“I could replace devil with something else, meaning lives in the details and the operation of writing is to turn an everyday gesture into a story. The writing arrives when it talks about the details, in that minimal thing a singular story is played but where something of the order of the universal can be read. There is nothing more real than when we can visualize what they are telling us. Those details inhabited by the devil, ”he says.
Last month Netflitx released the documentary Marianne & Leonard: Words of Love, which tells the love story of the great singer-songwriter Leonard Cohen and the Norwegian Marianne Ihlen, his partner during the sixties, immortalized by one of the most famous songs by the Canadian: So Long, Marianne.
The movie ends with a letter Leonard sent to Marianne when she was dying. “Dear Marianne, we have reached the time when we are really old and our bodies are breaking into pieces. I think I will follow you very soon. I want you to know that I am so close, right behind you, that if you reach out, you can reach mine. You know that I have always loved you for your beauty and your wisdom, but I don’t need to say anything else because you already know everything. Now, I just want to wish you a very good trip. Goodbye, old friend. Eternal love. See you on the way ”.
Perhaps, the literary operation of turning a detail into a story –as the author says– also has a lot to do with the universe of love and its fabric. Marcia’s hand took Ulay’s in silence with tears in her eyes. Leonard’s letter to Marianne read in the ear by a friend of hers moments before he died. The circular reunion of Carola and Rafael after twenty years. Something that Cecilia maintains with this phrase: “Love does not exist as an abstraction. It is in any case the sum of each of the love stories ”.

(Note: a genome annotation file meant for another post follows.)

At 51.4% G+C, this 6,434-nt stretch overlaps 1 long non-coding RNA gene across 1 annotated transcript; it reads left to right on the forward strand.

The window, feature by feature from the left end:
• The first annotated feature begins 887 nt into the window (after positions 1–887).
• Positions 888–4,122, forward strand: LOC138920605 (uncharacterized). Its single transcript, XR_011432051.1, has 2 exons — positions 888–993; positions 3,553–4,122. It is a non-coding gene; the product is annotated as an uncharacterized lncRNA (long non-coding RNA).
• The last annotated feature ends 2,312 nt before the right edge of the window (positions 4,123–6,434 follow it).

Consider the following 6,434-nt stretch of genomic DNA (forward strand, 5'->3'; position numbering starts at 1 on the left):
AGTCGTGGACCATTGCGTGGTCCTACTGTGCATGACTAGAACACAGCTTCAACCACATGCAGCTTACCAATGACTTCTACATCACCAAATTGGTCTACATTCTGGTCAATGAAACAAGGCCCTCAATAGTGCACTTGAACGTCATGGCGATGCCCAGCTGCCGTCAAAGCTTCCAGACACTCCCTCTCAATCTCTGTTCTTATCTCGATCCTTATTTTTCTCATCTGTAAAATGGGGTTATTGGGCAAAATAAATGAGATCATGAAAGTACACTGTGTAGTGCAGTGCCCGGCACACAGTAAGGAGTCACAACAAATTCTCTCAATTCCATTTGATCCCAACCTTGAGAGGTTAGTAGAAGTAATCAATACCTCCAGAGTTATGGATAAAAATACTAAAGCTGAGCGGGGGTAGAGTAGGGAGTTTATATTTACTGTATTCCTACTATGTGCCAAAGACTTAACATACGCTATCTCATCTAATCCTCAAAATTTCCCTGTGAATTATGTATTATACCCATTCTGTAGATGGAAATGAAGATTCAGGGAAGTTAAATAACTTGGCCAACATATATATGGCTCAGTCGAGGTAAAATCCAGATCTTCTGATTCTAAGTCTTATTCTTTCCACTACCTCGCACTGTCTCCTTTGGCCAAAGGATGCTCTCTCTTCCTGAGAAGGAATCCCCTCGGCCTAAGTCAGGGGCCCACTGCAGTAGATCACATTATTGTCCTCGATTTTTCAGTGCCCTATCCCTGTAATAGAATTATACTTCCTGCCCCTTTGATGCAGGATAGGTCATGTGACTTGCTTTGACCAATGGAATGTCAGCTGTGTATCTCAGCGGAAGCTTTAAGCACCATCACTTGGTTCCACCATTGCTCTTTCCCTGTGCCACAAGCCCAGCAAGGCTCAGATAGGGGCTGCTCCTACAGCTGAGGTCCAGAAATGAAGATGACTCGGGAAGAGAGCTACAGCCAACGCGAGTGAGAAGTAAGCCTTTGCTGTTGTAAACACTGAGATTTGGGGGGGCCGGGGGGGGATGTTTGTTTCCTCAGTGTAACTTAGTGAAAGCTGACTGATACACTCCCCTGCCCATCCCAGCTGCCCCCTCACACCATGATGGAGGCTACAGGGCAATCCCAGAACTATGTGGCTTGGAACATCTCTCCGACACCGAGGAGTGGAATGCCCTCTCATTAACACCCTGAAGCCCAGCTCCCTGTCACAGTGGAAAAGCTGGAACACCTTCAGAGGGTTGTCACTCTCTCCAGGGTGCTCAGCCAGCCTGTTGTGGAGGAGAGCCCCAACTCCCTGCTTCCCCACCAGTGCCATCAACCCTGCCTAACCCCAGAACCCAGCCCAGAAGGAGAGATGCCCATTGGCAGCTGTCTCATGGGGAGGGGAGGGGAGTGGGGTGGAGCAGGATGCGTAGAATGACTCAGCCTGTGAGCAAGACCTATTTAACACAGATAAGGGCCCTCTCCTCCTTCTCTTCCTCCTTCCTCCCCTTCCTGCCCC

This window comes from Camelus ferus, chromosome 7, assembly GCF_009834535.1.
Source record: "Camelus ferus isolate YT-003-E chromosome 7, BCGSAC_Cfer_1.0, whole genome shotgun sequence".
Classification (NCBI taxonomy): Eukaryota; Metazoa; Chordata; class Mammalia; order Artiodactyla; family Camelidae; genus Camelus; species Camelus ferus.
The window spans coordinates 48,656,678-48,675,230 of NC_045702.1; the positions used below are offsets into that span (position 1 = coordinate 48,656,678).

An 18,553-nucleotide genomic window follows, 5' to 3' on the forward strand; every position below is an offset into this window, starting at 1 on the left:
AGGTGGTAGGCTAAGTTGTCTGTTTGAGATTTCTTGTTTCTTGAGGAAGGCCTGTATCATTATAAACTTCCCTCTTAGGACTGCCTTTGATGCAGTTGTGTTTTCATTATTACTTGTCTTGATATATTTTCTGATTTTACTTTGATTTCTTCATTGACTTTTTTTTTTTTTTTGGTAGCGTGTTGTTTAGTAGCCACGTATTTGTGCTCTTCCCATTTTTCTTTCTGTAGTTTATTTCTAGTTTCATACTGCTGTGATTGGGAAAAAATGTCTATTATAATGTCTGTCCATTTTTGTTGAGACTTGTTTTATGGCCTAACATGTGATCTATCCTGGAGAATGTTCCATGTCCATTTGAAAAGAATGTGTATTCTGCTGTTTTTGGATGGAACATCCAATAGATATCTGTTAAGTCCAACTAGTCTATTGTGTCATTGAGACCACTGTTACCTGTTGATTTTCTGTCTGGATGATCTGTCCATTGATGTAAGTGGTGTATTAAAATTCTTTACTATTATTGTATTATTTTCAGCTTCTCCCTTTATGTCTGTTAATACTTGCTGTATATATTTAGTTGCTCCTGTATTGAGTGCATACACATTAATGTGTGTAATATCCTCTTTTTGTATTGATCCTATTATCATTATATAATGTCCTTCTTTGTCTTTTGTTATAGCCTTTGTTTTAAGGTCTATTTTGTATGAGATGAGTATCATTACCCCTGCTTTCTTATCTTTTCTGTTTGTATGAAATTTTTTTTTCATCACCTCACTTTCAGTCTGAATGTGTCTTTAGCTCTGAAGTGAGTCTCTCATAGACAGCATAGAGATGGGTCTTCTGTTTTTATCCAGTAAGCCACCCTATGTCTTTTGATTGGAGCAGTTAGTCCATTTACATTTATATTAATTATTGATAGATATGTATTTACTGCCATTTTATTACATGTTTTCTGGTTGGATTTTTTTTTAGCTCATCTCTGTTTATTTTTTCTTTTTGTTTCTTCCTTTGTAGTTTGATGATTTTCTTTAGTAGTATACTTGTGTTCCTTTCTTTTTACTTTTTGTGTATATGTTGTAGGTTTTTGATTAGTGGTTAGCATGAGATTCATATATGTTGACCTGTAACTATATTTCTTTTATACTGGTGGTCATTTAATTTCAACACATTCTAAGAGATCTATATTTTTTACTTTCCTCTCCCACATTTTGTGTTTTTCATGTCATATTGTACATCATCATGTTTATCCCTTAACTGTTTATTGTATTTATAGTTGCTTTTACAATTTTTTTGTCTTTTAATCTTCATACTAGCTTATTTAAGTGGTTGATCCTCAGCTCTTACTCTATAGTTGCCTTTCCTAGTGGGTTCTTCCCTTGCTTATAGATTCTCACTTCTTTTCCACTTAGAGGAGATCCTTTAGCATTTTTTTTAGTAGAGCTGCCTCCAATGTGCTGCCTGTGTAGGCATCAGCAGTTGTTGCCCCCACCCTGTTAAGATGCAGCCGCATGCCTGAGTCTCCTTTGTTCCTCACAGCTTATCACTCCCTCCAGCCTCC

When Cecilia talks about Alma Maritano she cannot help but be moved and with her voice broken by emotion she says: “I would not have gotten to where I am with writing, if I had not found the workplace and refuge that was her workshop.”
In fact, The house facing the sea It is dedicated to her teacher and friend Alma. “She convinced me that I could write and helped me to do it in a very loving and very rigorous way at the same time,” he says.
It began in 2011, almost the same day he submitted his doctoral thesis, and continued until the end of 2015, the year Alma Maritano died. Since 2016, she has been part of the workshop led by the Rosario writer Pablo Colacrai, who was the one who recommended Alma’s workshop, and accompanied her throughout the news which also prefaced.
If you have to define Alma’s workshop, the first thing you can say is “a serious space”. But he immediately clarifies that it is far from having to do with solemnity because Alma’s workshop had none of that. And to explain it, he gives as an example the task of a carpenter. “It is that committed work, done with care, that it takes to have many years of work and to continue to keep all ten fingers on the hands,” he says.
From Alma he learned the commitment to language to capture it in his writing but also in the reading of each classmate’s text, learning that the return given to others should never be rushed. “It is not commenting on what more or less seemed to me, but something that is committed to the text and to the language. It is very important to me to know how to work with language, as a carpenter knows how to work with wood ”, he says.
Although the practice of writing is almost always solo, the workshop space gave him the possibility of finding the value of the collective. And perhaps it was the way to bring her closer to those readers who were primarily those with whom she shared the space.
For Cecilia, the act of writing does not begin or end with filling in a blank page. They are precisely the moments in which the body and the head dissociate where she says that she ruminates much of what she writes. In the moments when he walks, hangs his clothes in the sun or washes the dishes, he manages to join that anecdote he heard to anchor it in another setting. “I need something to puncture me, like desire,” he says. Although you used to use a laptop and for a long time you did it by hand on a notebook, this is a time when you write on a desktop computer. Next to it is a photo of Alma, when she sits down to type she has the feeling that her teacher is looking at her with that gesture that is both rigorous and loving.